Using the opening to the film 'Four Weddings and a Funeral' we could see how dialogue plays an important part.  The first five minutes of the film has only 62 words, yet we are introduced to three different couples and we learn a lot about them from this.  The dialogue is missing all the little bits of social interaction (e.g. hello, how are you?) that you expect to hear, but you know that they are all friends.  The dialogue is only used when it develops plot and character, or occasionally as a humour device e.g. 'But it only goes 40 mph' before cranking the mini up to scream down the motorway.  The interactions and what they are not saying to each other make the audience work to work things out for themselves and so they feel like they are one step ahead almost.  Speeches should be limited to 10/15 seconds of dialogue as more is taken in visually at this time.  Viewers take clues to dialogue from visual, so keep your speeches short.

We then had to write the opening of the film as a radio play.  We could use sound (i.e. car engine, alarm clock) and we could concentrate on one couple only if we wished.  A couple of writers fed back their work and then Alison explained that for radio or screen, constraints such as production costs have to be taken into consideration.  Tom Stoppards 'Albert's Bridge' is thought to be the archetypal radio play.  Dialogue must develop plot and character and subtext.  We then had to write the same opening but as a short story.

Alison then asked the group to get into twos and threes to look at subtext, when what they are saying is not really what they mean.  We chose the Tom and Fiona characters (the posh brother and sister who seem to be ignoring each other) and we wrote the scene as a stage play with pure dialogue.  This was an extremely hard task that taught us a lot about dialogue.

The golden rules - the suspense sentence, don't let the useless information float to the end.  Dialogue should be at the beginning or end, never in the middle and the important information goes in as dialogue.  So one drip feeds dialogue, description, then hit us with it in the next dialogue.  It should be short, punchy and interrupted.  Make it oblique not direct and don't ask and answer a question.  Use three sentences max and ensure characters speak in their own voice, but be very careful about writing phonetic accents.  Don't underestimate your reader, don't try too hard and give a couple of clues only.  Read it out loud and if you catch yourself, take it out!  Different dialogue rythms for different characters.  No 'he said', 'she said' or wimpering etc. as the words need to work, not how they are saying it.  Try to give each character a verbal tic of their own to ground them.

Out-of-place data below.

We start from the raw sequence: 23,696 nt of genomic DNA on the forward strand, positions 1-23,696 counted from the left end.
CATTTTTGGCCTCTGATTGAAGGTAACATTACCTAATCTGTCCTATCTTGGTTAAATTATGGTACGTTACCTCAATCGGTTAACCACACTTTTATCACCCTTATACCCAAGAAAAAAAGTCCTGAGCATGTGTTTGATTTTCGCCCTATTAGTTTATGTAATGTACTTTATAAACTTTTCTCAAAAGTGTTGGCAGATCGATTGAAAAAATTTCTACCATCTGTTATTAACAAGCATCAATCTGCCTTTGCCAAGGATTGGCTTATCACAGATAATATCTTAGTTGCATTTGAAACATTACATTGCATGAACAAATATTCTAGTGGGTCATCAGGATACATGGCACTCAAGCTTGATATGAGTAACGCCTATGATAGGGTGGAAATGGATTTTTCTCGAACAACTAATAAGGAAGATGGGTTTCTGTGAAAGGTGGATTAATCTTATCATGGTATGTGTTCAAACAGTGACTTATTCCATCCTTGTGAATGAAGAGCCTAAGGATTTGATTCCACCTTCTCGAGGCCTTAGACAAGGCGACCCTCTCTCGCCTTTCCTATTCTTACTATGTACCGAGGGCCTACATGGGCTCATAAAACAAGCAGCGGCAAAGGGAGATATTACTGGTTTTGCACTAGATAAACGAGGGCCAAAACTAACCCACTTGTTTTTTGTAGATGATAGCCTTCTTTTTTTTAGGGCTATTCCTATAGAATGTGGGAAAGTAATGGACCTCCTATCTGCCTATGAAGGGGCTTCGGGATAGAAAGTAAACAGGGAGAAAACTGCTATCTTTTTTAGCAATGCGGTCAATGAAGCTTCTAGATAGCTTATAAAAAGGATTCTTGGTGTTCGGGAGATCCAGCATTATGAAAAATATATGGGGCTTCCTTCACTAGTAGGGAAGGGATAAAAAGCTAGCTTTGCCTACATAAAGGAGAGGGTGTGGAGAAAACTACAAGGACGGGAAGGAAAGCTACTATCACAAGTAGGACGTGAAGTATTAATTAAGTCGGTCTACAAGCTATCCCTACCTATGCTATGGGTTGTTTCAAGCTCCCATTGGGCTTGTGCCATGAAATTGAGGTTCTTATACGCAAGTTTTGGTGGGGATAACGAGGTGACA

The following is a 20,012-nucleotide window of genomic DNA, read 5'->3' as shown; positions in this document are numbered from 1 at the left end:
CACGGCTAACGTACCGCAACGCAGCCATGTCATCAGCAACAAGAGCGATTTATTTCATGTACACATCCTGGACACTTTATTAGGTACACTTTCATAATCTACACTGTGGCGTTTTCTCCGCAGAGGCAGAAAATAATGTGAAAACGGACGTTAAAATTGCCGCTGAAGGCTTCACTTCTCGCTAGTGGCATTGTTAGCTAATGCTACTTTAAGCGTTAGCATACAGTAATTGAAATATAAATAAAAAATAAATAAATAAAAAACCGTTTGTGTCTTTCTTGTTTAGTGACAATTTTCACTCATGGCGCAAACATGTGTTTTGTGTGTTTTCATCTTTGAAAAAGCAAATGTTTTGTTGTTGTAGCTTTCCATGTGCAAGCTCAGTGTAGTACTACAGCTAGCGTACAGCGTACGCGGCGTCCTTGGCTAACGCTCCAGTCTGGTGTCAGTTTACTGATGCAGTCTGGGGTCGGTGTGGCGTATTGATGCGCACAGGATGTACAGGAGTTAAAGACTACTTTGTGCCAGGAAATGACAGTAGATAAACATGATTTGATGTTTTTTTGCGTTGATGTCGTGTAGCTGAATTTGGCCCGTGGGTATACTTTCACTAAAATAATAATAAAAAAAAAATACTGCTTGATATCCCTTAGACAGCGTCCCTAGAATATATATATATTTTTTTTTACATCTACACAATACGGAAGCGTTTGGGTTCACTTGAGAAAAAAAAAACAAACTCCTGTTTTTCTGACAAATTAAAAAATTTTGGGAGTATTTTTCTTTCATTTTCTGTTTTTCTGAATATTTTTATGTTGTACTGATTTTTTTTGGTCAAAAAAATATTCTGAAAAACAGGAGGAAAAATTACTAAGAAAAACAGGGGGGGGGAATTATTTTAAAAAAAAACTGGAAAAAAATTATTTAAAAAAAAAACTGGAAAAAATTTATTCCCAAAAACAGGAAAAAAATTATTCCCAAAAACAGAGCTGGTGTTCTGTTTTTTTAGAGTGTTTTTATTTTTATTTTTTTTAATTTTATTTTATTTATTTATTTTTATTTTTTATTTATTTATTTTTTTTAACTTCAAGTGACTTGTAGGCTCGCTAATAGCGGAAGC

Alison finished with handing out a quote each and asking us to try to bury this in dialogue and then send it to her as homework either by email or twitter, to get some hint of a character i.e. the quote is the essence of them and build character around it.

The Road to publication: Agents, editors, book deals and how to get one

After lunch I attended the above workshop by Sarah Savitt, editor at Faber.  Although Faber does not accept unsolicited manuscripts, this was to be a crash course on how to get published in two parts - one: how you can best describe your own work to others (agents, publishers etc), genre, title and two: Routes to markets, approaching agents and exercises.  Sarah stressed that the most important thing was to write a good book.

The first exercise was to imagine that your book has just been published and to write a one sentence review quote for that book.  We all came up with some big-headed ideals, mine being 'The next big thing in YA fantasy, Thorde takes the Quest to a new level' Philip Pullman and Sarah said it proved we all had what it took to be writers.

We discussed genres as it is important to get the title and genre right.  All agents want the next big thing that they didn't realise they wanted until they had it, but creativity and originality are the main things.  You have to pick a category and go with it, but really research that market/genre and read it to see what the expectations are.

Sarah's list of genres included Literary Fiction (Orange, Booker etc.), Commercial Fiction (Jodi Picoult, David Nicholls), Chick Lit (though WHSmith have taken this down and lad lit seems to have disappeared), Crime/Thriller, Historical, Romance, Action/Adventure, Horror, Sci-fi, Fantasy, Inspirational and Erotica.  She felt that the boundaries are pretty flexible, but you have to be clear about what you are and if you want to be published, it's most important to get an agent as most large companies don't accept unsolicited manuscripts (USM).  Harper/Voyager just finished accepting USM and 'Authonomy' on-line means that the top ten are read by a publisher, but this is rare.

These are the questions of story (to see which genre your story fits into best):

Are most books in this genre stand alone or a series?
Age/gender/social positions of the central character?
Where/when is it set? (contemporary is most popular)
Timespan it covers? (historical, sweeping)
How important is the plot? (twists, begin and end in a specific way)
Is the style realistic/speculative/funny?
What's the language like?

It needs to tick all the boxes for that genre.